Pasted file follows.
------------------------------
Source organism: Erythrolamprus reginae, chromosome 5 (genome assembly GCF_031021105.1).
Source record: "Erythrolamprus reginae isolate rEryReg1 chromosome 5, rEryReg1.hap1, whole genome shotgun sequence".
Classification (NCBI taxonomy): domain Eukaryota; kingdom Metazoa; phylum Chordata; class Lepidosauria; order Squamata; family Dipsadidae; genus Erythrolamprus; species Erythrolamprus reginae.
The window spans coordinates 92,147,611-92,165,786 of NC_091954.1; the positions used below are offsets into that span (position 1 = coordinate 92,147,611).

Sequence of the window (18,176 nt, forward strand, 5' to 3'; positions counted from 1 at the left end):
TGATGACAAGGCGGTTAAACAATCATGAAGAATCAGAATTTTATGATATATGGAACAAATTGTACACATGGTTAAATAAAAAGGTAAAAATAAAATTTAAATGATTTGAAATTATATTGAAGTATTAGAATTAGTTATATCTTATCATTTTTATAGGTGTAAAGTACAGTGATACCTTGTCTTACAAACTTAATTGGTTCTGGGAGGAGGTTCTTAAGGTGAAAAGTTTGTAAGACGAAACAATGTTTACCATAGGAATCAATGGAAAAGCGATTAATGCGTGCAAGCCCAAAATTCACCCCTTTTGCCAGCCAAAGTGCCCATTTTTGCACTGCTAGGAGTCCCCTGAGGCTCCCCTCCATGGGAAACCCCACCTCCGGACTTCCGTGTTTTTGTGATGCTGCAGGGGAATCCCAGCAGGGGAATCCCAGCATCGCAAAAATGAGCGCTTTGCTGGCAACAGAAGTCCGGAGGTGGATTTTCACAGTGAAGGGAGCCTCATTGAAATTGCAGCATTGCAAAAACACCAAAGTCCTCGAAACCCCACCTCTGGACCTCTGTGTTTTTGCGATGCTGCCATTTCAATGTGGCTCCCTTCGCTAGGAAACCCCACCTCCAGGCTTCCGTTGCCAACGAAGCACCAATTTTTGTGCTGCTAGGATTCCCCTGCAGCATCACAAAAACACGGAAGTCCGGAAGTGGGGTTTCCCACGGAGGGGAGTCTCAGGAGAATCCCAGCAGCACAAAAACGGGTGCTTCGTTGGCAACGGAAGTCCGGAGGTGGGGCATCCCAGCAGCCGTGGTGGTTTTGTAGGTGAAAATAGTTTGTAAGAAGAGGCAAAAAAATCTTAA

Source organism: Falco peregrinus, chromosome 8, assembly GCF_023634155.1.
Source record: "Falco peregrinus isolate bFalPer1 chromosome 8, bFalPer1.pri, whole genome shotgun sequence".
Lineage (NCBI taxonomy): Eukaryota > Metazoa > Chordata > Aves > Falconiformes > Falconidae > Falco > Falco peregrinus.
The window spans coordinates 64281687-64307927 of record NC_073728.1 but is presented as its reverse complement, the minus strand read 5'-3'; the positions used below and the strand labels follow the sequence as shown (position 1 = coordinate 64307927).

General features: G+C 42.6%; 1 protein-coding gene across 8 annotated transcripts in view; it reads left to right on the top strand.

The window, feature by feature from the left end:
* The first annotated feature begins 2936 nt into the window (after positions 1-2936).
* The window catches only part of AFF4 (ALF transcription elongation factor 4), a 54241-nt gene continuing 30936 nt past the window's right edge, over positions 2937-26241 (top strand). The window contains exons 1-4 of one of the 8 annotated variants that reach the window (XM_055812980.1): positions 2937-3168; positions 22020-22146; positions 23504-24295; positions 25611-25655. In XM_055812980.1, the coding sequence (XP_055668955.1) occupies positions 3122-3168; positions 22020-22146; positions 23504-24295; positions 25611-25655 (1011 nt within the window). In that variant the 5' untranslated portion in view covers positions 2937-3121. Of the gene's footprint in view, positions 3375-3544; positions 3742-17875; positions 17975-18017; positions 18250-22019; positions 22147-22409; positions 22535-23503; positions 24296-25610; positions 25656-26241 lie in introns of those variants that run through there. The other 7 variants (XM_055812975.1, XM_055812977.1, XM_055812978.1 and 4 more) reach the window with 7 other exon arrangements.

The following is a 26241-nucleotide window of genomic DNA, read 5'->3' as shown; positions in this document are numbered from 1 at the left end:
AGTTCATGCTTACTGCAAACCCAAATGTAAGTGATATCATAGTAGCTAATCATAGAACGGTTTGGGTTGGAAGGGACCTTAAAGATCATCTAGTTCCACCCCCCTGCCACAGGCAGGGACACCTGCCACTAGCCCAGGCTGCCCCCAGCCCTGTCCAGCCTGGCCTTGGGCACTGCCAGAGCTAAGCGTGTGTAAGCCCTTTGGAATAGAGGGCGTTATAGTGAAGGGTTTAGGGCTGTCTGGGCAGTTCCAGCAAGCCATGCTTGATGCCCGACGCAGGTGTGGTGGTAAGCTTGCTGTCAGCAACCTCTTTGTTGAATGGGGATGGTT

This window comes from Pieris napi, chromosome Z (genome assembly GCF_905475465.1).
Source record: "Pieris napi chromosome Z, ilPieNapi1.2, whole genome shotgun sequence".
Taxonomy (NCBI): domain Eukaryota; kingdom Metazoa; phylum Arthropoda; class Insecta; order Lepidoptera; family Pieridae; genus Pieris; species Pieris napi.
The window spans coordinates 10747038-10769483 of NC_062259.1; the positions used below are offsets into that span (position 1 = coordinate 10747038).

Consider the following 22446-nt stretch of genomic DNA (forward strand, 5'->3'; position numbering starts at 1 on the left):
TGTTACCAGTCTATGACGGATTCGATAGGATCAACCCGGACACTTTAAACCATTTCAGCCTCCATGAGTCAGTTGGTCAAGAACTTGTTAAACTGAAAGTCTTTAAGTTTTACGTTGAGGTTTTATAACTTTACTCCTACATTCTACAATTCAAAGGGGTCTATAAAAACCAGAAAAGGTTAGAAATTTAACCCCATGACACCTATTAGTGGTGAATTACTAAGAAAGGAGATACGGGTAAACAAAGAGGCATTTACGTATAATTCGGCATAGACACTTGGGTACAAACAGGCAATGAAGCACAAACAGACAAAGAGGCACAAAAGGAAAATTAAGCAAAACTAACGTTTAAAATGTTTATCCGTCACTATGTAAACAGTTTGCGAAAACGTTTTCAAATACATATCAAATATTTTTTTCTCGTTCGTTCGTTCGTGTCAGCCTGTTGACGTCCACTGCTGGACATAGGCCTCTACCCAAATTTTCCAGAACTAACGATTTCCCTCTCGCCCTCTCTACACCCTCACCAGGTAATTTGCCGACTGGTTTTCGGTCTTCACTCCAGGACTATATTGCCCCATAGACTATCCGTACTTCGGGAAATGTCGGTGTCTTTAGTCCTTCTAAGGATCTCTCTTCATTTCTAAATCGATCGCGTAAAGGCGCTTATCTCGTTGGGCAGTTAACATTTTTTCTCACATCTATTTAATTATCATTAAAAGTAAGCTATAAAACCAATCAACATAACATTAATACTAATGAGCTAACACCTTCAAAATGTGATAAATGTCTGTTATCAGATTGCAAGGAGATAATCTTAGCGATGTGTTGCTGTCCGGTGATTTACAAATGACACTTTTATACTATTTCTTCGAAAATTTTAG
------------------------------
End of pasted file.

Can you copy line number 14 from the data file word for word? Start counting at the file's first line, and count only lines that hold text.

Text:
* The window catches only part of AFF4 (ALF transcription elongation factor 4), a 54241-nt gene continuing 30936 nt past the window's right edge, over positions 2937-26241 (top strand). The window contains exons 1-4 of one of the 8 annotated variants that reach the window (XM_055812980.1): positions 2937-3168; positions 22020-22146; positions 23504-24295; positions 25611-25655. In XM_055812980.1, the coding sequence (XP_055668955.1) occupies positions 3122-3168; positions 22020-22146; positions 23504-24295; positions 25611-25655 (1011 nt within the window). In that variant the 5' untranslated portion in view covers positions 2937-3121. Of the gene's footprint in view, positions 3375-3544; positions 3742-17875; positions 17975-18017; positions 18250-22019; positions 22147-22409; positions 22535-23503; positions 24296-25610; positions 25656-26241 lie in introns of those variants that run through there. The other 7 variants (XM_055812975.1, XM_055812977.1, XM_055812978.1 and 4 more) reach the window with 7 other exon arrangements.